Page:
Pat Peterson 

When Pat Peterson was appointed deputy chief of the Boise Police Department in April of this year, it was the first time in history that a civilian woman had been placed in such a high-ranking position in the department.

She is not a sworn officer like the other 289 cops, most of whom are male, but she has been hailed by Police Chief Mike Masterson as someone with a keen knowledge and experience in the business side of running a police department.

Peterson has worked at the Boise Police Department for 22 years, starting pretty much at the bottom of the food chain and working her way up. BW wanted to know what it's like to be the first civilian, and female, deputy chief in the city's history.

What is your background?

I started out as accounting specialist and my primary responsibility was working on payroll, budget and paying bills, accounts receivable. I have a degree in business administration and a minor in accounting.

So you decided, 'I think I'll go work at the police department, that won't be boring?'

Exactly! Sure. Like I said, I did look at being a CPA, and while I enjoyed accounting, I knew that I didn't just want to sit and look at books that people had already done. I knew that wasn't the career choice for me.

Did you ever have an idea you'd end up in this position?

Never at all. It's been a pretty wild ride.

What's it like to be a woman civilian in an agency that tends to be anything but female or civilian?

Day to day, I don't sit back and think, you know, I'm the only female at the command table. I guess because I've been here for so long, I don't think about it in those terms. I guess because of the knowledge and the skill set I have that are needed by the department, I don't feel that separation. I don't sense that. I'm just accepted and respected for what I bring to the management team. So I'm fortunate in that sense.

You have oversight over police officers. Do you get involved in how they do their police work?

No, that's that other deputy chief on the tactical side.

Do you pack a gun?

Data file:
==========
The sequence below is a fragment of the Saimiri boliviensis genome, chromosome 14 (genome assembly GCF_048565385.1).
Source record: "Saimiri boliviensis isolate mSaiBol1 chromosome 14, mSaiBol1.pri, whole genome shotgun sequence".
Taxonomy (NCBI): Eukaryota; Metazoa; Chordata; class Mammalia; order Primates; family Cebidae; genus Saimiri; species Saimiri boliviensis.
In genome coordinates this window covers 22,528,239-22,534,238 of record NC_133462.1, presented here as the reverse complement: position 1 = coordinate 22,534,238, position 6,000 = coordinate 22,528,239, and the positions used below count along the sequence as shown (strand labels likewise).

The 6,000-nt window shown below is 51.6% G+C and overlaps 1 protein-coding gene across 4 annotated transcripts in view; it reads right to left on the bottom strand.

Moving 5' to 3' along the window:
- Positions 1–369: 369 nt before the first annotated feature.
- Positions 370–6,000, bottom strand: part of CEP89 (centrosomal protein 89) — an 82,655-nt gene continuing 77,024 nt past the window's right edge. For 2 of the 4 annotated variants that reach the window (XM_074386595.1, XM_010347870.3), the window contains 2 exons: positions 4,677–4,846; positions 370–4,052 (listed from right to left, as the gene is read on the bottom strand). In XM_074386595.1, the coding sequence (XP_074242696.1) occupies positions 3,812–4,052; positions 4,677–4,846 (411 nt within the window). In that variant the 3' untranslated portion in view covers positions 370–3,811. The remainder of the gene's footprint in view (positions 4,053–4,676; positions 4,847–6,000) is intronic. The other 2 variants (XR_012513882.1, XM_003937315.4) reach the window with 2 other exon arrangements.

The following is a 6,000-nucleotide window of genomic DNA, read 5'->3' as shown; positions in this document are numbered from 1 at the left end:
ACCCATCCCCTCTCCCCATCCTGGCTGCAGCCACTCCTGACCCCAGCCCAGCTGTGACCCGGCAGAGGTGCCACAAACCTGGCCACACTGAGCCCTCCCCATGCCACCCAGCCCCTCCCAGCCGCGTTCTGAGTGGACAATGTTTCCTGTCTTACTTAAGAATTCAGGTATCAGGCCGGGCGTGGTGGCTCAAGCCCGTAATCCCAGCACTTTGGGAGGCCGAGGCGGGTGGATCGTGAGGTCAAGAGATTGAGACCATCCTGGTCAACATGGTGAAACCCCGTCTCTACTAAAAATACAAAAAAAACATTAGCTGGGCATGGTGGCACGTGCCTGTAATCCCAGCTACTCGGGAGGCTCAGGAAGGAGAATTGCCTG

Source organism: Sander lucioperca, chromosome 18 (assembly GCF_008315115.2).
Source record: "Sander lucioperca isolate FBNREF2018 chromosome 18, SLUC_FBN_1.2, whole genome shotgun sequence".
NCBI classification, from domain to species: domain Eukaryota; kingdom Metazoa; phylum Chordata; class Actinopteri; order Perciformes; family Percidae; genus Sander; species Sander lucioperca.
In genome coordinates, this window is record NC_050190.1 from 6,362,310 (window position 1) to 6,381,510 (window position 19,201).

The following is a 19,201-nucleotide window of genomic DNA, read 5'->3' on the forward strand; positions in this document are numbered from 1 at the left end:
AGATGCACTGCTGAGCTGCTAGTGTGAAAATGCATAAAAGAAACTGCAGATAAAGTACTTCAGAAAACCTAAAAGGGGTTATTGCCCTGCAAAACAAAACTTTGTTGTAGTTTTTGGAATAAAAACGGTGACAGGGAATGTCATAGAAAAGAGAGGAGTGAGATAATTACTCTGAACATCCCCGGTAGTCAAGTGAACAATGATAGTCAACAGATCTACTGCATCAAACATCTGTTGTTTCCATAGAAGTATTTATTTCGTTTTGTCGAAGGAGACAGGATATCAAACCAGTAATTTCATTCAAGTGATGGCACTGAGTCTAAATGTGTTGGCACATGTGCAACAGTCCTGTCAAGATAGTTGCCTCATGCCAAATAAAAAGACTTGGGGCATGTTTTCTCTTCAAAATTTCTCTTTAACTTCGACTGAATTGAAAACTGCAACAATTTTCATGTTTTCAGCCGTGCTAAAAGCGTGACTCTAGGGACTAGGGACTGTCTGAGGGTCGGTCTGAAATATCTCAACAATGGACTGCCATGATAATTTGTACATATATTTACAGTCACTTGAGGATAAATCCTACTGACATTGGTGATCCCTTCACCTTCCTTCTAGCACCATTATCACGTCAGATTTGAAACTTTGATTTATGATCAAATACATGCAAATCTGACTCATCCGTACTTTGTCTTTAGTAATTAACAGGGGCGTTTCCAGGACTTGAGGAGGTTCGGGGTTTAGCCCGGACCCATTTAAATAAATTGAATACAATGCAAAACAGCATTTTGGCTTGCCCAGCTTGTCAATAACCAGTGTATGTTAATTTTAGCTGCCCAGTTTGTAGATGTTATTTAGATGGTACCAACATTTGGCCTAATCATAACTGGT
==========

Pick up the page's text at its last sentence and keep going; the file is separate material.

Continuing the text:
I do not.

Or a badge?

No.

Can you arrest anybody?

I do not have arrest powers.

What's fun about this job?

Every day, there's something new and diverse. Like I say, everything from the choice of vehicles we drive to the type of handcuffs we carry, or what type of crime-analysis software we're going to use, so every day there's a different decision. We've been looking at facilities, so we've spent a great deal of time looking at different locations, what's the current design on police facilities. What's the current trends in uniforms--over the years, we've gone away from the very formal-type uniform to the more soft uniform that's more applicable to the day-to-day demands of the bike officers. Every day, there's something different. You never know what's going to walk through the door.

Do you ever go out on calls with the officers?

I haven't for a number of years. I used to do ride-alongs, but just because I'm so busy during the day here I haven't. I used to do them when my husband worked here. He retired from Boise PD after 30 years, and now he works for Boise County as a sheriff. His name is Bill Braddock.

Are you a higher rank than him?

(Laughs) Actually, we're equivalent. I'm deputy chief and he's chief deputy.

Oh, so nobody has to salute?

No, we're equal rank.

What does he think about you being deputy chief?

Oh, he is just extremely proud. He thinks it's awesome.

Are you actively diversifying the force by hiring more women or minority officers?

You know, we are. We're interested in hiring officers that are representative of the community that we serve, and we do have more officers today than we did 22 years ago. And as far as targeting our recruiting, we are casting our recruiting net farther and wider than before.

Any thoughts on why Boise's crime rate is going up?

I think any change we're experiencing is because the city's growing, and we're so much larger than we were 20 years ago. When people come into the community, it's not the same homegrown, hometown people that we knew. Still, we're extremely low, if that's consolation to the crime that we are experiencing.

So what's up for the next five or six years?

Get the department positioned in the new facility. That's going to be a huge project. We'll have some rather large decisions at that time as we move into geo-based policing, where we have some precincts where we can deliver services more specific to the particular regions of the neighborhoods. At one time, it was easy to deploy services out of one central location like this one, but the bigger Boise gets, the harder it is to deploy out of this one facility. So we'll move to a headquarters, then we'll also need some districts as Boise continues to expand.

Where's the facility?

It hasn't been identified yet. The city is considering several locations.

Our headquarters will probably be out here in west Boise, because if you think about it, you would need about [70,000 to 90,000] square feet, and to try to find that kind of space downtown, it would be very expensive. But once we get the headquarters, we can look for a smaller precinct facility downtown, because we eventually need a downtown presence.

What would people be surprised to know about you?

I ride a Harley when I'm off duty. I've got my own motorcycle. It's a Dyna Low Rider.

Do you wear leather?

Yep.

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